On March 8, 2020, AMALNA celebrates its 4th year and commemorates International Women’s Day with this video.
Today is the 10th Anniversary of #WorldHumanitarianDay as declared by the United Nations, and this year honoring #WomenHumanitarians. Today we remember the hundreds and thousands of fearless women who overcome the limits imposed by security risks, hostile environments, social constraints, and unbelievable challenges in order to deliver aid, alleviate suffering, and make the world a better place. Let me start with our team in Mosul that serves war-affected women and children despite the suffering that they themselves had to endure… tireless, energy without equal, dedicated beyond measure. To this day we continue to operate the centre despite lack of funds and support. Above all, we celebrate the women of Mosul, who transitioned from victims to survivors to community organisers and humanitarians, helping to heal and rebuild their communities. May this day, and every day, be an occasion to commemorate the work of all women that helps to build a better world.
The people of Mosul face the overwhelming task of recovering from one of the worst humanitarian crises in history, wrought by a war of catastrophic proportions. The most vulnerable group that experiences tremendous suffering and receives little support are the children and young adults. War-injured, traumatized, having lost one or both parents, and deprived of the most basic coping mechanisms, they face the ordeal of recuperating from the unspeakable violence and human rights violations inflicted by ISIS. Today they struggle to survive in a city almost completely destroyed by war. The children and the women carry the burden of a terrible past.
We seek to establish structured responses and sustainable programs for children and their families/caregivers, in a place where little or no structured response is in place.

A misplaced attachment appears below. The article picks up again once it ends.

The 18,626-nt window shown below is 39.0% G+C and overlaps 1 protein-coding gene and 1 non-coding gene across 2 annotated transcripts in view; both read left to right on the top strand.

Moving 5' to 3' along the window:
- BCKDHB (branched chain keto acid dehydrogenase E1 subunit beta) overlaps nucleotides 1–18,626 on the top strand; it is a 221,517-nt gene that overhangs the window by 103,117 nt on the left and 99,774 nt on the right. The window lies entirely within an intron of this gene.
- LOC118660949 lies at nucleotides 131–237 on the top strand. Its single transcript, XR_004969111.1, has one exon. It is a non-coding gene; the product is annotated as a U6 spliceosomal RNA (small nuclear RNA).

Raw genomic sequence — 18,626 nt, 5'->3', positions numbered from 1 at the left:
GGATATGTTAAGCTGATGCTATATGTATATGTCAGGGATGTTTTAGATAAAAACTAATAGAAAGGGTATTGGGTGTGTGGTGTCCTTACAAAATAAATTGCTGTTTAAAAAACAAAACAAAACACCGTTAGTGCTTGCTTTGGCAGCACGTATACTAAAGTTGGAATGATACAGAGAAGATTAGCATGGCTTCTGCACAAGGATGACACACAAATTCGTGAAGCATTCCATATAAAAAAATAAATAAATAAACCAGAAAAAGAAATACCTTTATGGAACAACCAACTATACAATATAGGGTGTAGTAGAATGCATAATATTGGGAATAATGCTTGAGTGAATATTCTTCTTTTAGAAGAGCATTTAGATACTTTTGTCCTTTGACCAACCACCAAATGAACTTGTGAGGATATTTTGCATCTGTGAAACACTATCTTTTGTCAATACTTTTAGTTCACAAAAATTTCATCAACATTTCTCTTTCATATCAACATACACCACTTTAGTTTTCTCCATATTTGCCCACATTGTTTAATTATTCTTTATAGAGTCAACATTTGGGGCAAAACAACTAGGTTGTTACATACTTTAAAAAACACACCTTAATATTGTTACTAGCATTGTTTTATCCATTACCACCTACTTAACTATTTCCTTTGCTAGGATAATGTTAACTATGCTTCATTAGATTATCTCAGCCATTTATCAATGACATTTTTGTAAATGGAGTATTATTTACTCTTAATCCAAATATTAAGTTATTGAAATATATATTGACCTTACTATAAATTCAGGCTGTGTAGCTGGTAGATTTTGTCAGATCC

Our projects inside the Old City of Mosul aim to:
- Help war-affected children overcome emotional, mental, and physical trauma through psychosocial support and medical assistance.
- Respond to the needs of survivors of gender-based violence, particularly women, girls, and boys and enable them to recover, heal, and rebuild their lives and futures.
- Rebuild the social fabric of returnee and stayee communities through social cohesion projects.
- Guarantee access to knowledge through a community library in the city and outlying villages, with initial focus on Old Mosul.
Mosul Support Center for Women and Children. By providing women and their children with psychological first aid and trauma counselling, we guide them towards the path of healing, and we mitigate the risk of post-traumatic stress syndrome and other mental health problems in the future. By providing them with a safe space for reflection, sharing, and collective activities, we create a community of survivors that foster resilience and sustainable development.
We need your help. Will you join us in fulfilling these gaps that must be addressed:
1. Justice and Legal Support. We need to help women and children access the legal system for the protection of their rights, especially if they have been affected by GBV.
2. Expansion of psychosocial support. We need to reach women and children in other districts of West Mosul, especially the old city, who have no means or capability to access the hospital.
3. Special school for war-injured and disabled children. We are concerned that these children will be unable to join regular schools for years to come and will therefore be deprived of their right to education and equal opportunity for the future. Homeschooling in our center is a temporary but necessary solution.
4. Youth Development program. We need to develop activities for teen-agers, especially young males, who are often most neglected in child protection programming.
5. Community building program. We need to develop outreach activities in neighbourhoods in order to promote peace-building, education, livelihood opportunities, by mobilising families into community activities that tackle the following:
• Mine Risk awareness for children, especially in Old Mosul, where children are
constantly in danger of being killed or injured.
• Trauma Counselling for School teachers – We recognise that teachers seek to help their students whereas they themselves are struggling with the trauma of IS and the war. We also think that this will encourage more teachers to return from the east side, as the west side is now suffering from severe shortage of teaching staff.
• Assistance and long term solutions for orphans and unaccompanied children, including newborn infants abandoned in the maternity ward by traumatized mothers.